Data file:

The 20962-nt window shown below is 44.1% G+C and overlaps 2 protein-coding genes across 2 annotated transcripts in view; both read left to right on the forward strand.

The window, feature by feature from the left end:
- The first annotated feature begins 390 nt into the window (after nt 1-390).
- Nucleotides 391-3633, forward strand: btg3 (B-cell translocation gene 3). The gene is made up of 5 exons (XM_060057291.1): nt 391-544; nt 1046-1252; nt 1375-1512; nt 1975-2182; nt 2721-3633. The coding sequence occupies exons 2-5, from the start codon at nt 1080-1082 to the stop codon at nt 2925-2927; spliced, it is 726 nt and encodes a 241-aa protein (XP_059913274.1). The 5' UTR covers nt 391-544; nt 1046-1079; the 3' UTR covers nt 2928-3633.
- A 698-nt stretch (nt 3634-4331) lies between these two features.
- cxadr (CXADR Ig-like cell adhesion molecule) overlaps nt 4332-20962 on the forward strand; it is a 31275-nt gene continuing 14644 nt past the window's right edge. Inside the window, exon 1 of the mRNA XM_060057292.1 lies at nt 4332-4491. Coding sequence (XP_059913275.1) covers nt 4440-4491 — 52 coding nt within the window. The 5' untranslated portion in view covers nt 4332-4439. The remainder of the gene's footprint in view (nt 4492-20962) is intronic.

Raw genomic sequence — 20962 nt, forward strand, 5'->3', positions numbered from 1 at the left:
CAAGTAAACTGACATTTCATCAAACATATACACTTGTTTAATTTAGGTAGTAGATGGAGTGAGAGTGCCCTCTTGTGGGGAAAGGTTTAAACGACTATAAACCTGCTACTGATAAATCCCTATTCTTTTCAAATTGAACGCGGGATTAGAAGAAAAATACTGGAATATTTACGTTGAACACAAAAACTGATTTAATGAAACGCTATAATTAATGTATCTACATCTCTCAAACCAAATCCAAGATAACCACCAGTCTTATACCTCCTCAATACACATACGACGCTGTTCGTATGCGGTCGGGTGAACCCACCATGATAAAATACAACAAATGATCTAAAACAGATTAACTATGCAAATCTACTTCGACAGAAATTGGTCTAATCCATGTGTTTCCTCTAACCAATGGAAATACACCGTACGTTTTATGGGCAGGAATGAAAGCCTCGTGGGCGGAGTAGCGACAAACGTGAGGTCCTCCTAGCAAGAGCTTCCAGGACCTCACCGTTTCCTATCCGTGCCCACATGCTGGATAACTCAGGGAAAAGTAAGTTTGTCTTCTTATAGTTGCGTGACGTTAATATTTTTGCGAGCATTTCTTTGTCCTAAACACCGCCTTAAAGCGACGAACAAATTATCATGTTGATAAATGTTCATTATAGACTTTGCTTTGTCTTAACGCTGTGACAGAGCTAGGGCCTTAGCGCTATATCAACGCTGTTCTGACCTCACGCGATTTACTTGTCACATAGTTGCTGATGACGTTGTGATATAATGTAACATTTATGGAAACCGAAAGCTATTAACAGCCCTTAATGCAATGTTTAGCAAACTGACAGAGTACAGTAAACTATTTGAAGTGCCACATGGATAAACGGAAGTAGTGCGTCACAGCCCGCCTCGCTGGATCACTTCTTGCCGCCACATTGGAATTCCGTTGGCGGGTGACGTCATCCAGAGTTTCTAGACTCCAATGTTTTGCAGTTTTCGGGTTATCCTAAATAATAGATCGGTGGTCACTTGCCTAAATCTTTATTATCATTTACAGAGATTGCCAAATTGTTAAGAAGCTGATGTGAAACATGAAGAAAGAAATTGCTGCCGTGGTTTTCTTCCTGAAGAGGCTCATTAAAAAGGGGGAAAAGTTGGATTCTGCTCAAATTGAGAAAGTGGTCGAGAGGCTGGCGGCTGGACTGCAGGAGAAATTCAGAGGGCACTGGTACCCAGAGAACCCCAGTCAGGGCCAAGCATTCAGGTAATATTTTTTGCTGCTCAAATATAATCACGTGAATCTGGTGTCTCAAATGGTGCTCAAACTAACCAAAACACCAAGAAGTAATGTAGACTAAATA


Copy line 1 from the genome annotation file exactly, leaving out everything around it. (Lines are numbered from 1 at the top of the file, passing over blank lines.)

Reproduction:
The 20962-nt window shown below is 44.1% G+C and overlaps 2 protein-coding genes across 2 annotated transcripts in view; both read left to right on the forward strand.